The probe head 28 is aligned in azimuth. The numeral 70 identifies a clamp which is fastened about the probe body 30. The clamp has a protuding arm which supports an opening at 72. The opening 72 is aligned with the post 36. As the piston 52 is forced downwardly, the probe body carries the clamp 70 in the proximity of the upstanding post 36 and the post 36 is forced into the opening 72. Some taper is provided in the post or in the drilled hole 72. Alignment is easily achieved. Moreover, the clamp 70 is secured in position by means of transverse set screws which lock the clamp at a specific location. The clamp should be adjusted in azimuth and elevation. The location of the clamp limits the downward travel of the apparatus. To this end, it accommodates variations in pipeline diameter which inevitably require a different measure of penetration.
The preferred embodiment of this apparatus is installed on a pipeline of some suitable size by mounting the apparatus adjacent to the valve 18 which terminates at the upwardly facing flange 20.
One the apparatus has been mounted above the valve 18, the flanges 20 and 22 are joined by customary techniques of bolting them together. They are bolted together with the probe head 28 in a raised position. Thereafter, the clamp 70 is adjusted in vertical location and azimuth to determine the angular position and length of stroke. The probe body 30 is connected through the protruding electrical cables in the customary fashion. The device is then prepared for use. Use involves the extension of the equipment by the application of hydraulic pressure through the lines 64 to the top side of the piston 52. The piston is forced downwardly, thereby extending the piston rod 50. The piston rod 50 is joined to the probe body 30 by means of a connective yoke. The piston rod 50 supports a transverse connective bar 74. The bar 74 is affixedly joined to the piston rod 50. The bar 74 extends laterally in two directions, and supports suitable tie bolts 76 and surrounding tubing members 78 which extend downwardly to a similar transverse bar 80. The bar 80 is formed of a pair of split bars shown better in FIG. 2 which are bolted together by set screws 82. This enables them to clamp around the cylindrical probe body 30.
As will be observed, the bar 80 functions as a connective yoke. It extends transversely of the probe body 30. The bar 80, once assembled, is joined to the similar bar 74 by the tie bolts and tubes. This couples the motion of the apparatus to the probe body 30.
The foregoing describes the preferred embodiment of this apparatus. It can be scaled from a small to large sizes depending on the stroke required. Moreover, it can be triggered into operation as required. It is particularly able to extend the probe head into the pipeline on command, and of course, enables its retraction. Extension requires the application of positive hydraulic pressure while retraction simply requires the reduction of that hydraulic pressure. It will be recognized that there is an expulsive force acting on the probe head which forces the probe from the pipeline under pressure drive. Moreover, this force is able to clear the pipeline of the sensor or transducer apparatus on command.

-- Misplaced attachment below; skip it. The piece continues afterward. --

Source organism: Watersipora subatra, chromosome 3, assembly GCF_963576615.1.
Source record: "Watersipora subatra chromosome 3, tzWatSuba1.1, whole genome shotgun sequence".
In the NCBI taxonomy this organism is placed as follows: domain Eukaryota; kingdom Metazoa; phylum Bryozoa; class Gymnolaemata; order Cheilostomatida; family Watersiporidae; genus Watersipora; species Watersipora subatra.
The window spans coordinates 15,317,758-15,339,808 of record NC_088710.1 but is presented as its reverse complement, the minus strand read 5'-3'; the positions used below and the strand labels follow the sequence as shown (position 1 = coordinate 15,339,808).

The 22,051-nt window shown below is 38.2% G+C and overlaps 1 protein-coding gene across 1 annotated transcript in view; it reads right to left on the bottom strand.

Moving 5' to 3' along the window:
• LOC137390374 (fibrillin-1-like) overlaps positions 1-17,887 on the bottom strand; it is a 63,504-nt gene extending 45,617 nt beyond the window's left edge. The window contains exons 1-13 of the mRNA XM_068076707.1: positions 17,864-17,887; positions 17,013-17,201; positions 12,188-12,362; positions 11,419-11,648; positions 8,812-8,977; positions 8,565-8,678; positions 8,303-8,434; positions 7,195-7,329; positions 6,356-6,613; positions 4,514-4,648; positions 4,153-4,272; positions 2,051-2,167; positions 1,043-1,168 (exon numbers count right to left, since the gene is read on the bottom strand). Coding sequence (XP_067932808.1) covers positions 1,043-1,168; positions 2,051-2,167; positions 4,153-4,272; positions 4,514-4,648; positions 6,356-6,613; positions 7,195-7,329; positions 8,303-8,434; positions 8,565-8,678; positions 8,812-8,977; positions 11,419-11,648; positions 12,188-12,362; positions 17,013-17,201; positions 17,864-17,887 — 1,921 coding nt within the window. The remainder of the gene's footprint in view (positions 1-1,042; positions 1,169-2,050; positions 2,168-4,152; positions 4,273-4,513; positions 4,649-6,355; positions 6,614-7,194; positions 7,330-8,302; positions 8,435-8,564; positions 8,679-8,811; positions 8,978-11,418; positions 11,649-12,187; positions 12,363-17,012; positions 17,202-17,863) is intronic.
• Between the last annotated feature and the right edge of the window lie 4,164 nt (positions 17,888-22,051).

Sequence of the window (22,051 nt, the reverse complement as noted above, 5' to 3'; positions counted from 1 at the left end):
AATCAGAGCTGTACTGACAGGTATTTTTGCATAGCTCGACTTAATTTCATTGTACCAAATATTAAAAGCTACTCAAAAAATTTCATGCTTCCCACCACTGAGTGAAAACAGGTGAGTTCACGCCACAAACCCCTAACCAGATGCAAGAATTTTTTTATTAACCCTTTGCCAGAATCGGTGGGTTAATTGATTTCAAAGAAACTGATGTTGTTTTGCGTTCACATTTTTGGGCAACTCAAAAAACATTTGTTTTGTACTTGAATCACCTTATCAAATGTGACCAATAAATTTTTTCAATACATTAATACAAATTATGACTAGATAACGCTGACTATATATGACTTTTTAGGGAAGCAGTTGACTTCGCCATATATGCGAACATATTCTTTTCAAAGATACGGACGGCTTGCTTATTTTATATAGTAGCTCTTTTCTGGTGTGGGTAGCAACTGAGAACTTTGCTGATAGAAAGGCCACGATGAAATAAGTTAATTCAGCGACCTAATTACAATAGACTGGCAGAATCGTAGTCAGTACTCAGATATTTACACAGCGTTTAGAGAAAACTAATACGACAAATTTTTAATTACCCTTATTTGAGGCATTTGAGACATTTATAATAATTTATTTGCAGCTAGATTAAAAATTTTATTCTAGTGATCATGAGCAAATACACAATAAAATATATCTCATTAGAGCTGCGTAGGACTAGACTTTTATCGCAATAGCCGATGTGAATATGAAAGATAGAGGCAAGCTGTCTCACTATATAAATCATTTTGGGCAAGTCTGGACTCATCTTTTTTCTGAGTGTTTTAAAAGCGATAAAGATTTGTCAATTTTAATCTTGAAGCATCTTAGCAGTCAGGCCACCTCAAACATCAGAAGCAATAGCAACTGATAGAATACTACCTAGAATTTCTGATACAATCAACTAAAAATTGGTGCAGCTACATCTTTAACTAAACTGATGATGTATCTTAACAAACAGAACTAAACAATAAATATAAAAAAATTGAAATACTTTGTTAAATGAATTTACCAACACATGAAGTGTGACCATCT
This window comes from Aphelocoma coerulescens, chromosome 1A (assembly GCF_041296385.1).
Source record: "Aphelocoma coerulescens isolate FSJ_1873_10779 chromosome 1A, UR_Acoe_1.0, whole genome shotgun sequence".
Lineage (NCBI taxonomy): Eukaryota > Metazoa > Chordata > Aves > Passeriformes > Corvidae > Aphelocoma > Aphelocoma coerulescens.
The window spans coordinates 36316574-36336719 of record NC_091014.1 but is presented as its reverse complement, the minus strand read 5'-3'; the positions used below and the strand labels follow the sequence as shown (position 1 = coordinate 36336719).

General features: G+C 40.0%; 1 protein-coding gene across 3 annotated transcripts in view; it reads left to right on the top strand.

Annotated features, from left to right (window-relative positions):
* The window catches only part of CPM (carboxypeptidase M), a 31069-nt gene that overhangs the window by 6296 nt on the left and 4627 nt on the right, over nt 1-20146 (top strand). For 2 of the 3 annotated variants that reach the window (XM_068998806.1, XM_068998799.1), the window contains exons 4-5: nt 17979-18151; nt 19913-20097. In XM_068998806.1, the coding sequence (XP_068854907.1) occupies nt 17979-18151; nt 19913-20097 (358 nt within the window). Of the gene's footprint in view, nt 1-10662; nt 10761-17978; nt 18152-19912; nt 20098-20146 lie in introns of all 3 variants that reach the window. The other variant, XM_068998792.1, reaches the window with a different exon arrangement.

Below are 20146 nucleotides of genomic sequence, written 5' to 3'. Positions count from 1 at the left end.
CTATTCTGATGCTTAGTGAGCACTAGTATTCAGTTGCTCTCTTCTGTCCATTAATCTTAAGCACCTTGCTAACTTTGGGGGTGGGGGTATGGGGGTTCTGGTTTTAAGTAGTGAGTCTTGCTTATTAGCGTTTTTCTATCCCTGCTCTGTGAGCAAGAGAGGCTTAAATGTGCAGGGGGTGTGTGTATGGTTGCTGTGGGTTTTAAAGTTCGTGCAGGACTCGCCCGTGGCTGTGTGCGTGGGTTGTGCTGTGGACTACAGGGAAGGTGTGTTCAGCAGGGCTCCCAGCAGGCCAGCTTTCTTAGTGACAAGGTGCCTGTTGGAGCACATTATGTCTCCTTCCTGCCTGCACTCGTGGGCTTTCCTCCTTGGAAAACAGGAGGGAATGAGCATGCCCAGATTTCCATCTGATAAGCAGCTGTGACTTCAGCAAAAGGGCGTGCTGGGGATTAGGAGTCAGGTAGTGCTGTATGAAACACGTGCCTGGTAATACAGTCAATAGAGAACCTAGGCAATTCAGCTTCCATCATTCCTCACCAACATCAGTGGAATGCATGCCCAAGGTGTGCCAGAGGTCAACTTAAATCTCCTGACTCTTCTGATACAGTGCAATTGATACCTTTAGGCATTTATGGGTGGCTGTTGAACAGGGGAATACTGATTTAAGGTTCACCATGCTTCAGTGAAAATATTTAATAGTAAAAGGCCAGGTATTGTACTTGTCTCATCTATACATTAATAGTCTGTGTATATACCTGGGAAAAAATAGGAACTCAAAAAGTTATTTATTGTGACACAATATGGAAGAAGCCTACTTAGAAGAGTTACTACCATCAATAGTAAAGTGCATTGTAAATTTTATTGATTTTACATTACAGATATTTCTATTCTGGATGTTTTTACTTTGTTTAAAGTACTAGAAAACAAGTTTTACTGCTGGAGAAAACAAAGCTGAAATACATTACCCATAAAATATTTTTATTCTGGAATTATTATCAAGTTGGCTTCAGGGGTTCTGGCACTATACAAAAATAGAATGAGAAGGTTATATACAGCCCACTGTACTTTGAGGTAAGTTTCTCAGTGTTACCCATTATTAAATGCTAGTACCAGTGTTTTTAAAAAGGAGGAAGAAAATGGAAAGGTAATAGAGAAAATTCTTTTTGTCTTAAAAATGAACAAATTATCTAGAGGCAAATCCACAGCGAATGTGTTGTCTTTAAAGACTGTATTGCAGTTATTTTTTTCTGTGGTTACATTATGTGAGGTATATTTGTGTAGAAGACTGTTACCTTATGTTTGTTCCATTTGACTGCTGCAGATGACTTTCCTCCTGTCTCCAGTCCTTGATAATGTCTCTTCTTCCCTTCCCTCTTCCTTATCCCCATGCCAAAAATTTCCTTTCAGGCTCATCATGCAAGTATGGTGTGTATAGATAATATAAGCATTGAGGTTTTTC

While the foregoing is directed to the preferred embodiment of the present invention, other and further embodiments of the invention may be devised without departing from the basic concept thereof, and the scope thereof is determined by the claims which follow.
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|U.S. Classification||73/198, 73/866.5|
|International Classification||G01F15/18, G01F15/00|
|Cooperative Classification||G01F15/18, G01F15/00|
|European Classification||G01F15/18, G01F15/00|
|Mar 9, 1983||AS||Assignment|
Owner name: WELKER ENGINEERING COMPANY
Free format text: ASSIGNMENT OF ASSIGNORS INTEREST.;ASSIGNOR:WELKER, ROBERT H.;REEL/FRAME:004109/0594
Effective date: 19830302
|Dec 2, 1986||FPAY||Fee payment|
Year of fee payment: 4
|Nov 30, 1990||FPAY||Fee payment|
Year of fee payment: 8
|Jun 11, 1993||AS||Assignment|
Owner name: FIRST NATIONAL BANK OF MISSOURI CITY
Free format text: SECURITY INTEREST;ASSIGNOR:WELKER ENGINEERING COMPANY;REEL/FRAME:006633/0576
Effective date: 19930603
|Sep 26, 1994||FPAY||Fee payment|
Year of fee payment: 12
|Jun 16, 1997||AS||Assignment|
Owner name: FIRST NATIONAL BANK OF MISSOURI CITY, TEXAS
Free format text: SECURITY INTEREST;ASSIGNOR:WELKER ENGINEERING COMPANY;REEL/FRAME:008559/0808
Effective date: 19970609